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Deep Carbon Footprinting

Deep Carbon Footprinting is our new simulation-based technology that goes well beyond the usual static carbon footprinting and takes life-cycle carbon footprinting to the next level. It explicitly considers the dimension of time in every part of a product/service life cycle -- production, transportation, use, and disposal. It also looks at a broader range of biophysical phenomena, including inherent non-linearities and second-order effects, that could could contribute to the real carbon footprint. The result is a time profile of GHG emissions that exposes the dynamics in the carbon footprint of a product or service and provides significant new insights into trade-offs that can minimize the life-cycle carbon footprint.

Here are a few examples to illustrate the types of analyses that this methodology would handle:

  • Consider the wood in a building or in a piece of furniture. The biogenic carbon in that wood is stored in the product as long as the product is in service. When the product (or a part of it) is disposed and landfilled, the wood might decompose aerobically or anaerobically, releasing its biogenic carbon atoms back into the atmosphere as either CO2 or methane over a short or a long period of time, during which there is continuing but diminishing carbon storage in addition to the GHG emissions. A similar analysis can apply to a piece of cotton clothing, or any other product that sequesters and then releases biogenic carbon.

  • Concrete in buildings and infrastructure continually absorbs CO2 from the atmosphere through a process called carbonation. At the end of its service life, the concrete might be demolished and then either re-used as concrete aggregate or landfilled. Demolition/crushing increases the available surface area and potentially speeds up the carbonation. If we are looking at a 100-year assessment period, then the concrete would have to be credited with a certain amount of carbon sequestration, starting at 0 and ramping up over time. The carbon credit is not all the CO2 that is ultimately absorbed by the concrete in the 100 years, but a smaller amount that actually reflects the timing of all the absorption.

  • On a related note, trees planted in a landscape project should not take credit for the total CO2 absorbed over the average growing period of 20 years or so. Any CO2 absorbed in the first year is a lot more valuable than any CO2 absorbed in the 20th year, so the time series of annual CO2 absorption amounts would have to be weighted appropriately based on the year of absorption and then summed together. Moreover, there are potential non-linearities in the absorption characteristics over the growing period.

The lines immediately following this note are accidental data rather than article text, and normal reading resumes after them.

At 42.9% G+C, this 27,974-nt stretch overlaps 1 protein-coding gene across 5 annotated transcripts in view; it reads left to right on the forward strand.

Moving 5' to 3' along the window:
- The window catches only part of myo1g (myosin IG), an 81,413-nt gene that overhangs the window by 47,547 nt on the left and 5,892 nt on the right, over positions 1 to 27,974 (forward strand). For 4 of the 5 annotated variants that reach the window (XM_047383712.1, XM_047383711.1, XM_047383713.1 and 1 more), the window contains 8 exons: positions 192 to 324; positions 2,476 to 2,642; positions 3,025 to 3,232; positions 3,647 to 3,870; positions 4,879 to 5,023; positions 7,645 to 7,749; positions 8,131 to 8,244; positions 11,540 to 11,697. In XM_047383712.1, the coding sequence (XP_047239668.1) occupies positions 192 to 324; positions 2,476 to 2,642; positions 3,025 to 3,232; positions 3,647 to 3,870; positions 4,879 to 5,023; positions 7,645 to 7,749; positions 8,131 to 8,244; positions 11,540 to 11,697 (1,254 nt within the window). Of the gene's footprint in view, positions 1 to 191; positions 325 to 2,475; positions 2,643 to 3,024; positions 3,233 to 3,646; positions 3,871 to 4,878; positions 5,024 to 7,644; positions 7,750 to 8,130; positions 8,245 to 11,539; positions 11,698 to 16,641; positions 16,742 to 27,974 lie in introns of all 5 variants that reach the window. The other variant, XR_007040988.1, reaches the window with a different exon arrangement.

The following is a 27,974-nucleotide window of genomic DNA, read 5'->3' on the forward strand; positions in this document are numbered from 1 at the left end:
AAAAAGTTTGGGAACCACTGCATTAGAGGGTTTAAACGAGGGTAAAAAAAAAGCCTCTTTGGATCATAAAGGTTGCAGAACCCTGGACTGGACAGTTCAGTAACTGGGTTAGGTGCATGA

• Food waste is among the most easily decomposable materials in the waste stream. Food waste generally occurs before cooking as well as after cooking. Unless it is composted properly, most of the food waste will turn into methane under anaerobic decomposition over time. Biogenic carbon released as CO2 very soon after production is climate neutral, but any biogenic carbon that is released as methane is decidedly not neutral unless it is recovered and used as fuel. Once again, the timing is important. This effect can sometimes exceed the contribution of transportation in food carbon footprints.

  • Application of organic matter on a regular basis increases carbon content in soils, but at some point the system reaches a steady-state where the mineralization of organic carbon into CO2 offsets the annual accumulation of organic matter. This type of time-limted carbon sequestration can buy us time and can be very valuable while we move toward long-term emission reductions elsewhere in the economy. In addition, as organic soil amendments replace synthetic fertilizers, the slower release of nitrogen makes them less prone to producing N2O. A static carbon footprinting approach would miss most of the dynamics and trade-offs at play here.

Some of the above examples simply illustrate a more general distinction between biological/chemical and thermal processes. While thermal processes such as fuel combustion lead to CO2 emissions immediately (albeit with time delays depending on the timing of the combustion), biological processes (such as degradation of biomass or absorption of atmospheric CO2 in plants) and certain chemical processes occur over long periods of time and often with non-linear emission/sequestration characteristics. The real world is full of combinations of these different processes where the timing and non-linearities can not be ignored. Only a rigorous and flexible simulation-based methodology can provide an adequate solution.

Deep Carbon Footprinting is now an integral part our suite of software tools and solutions.

 
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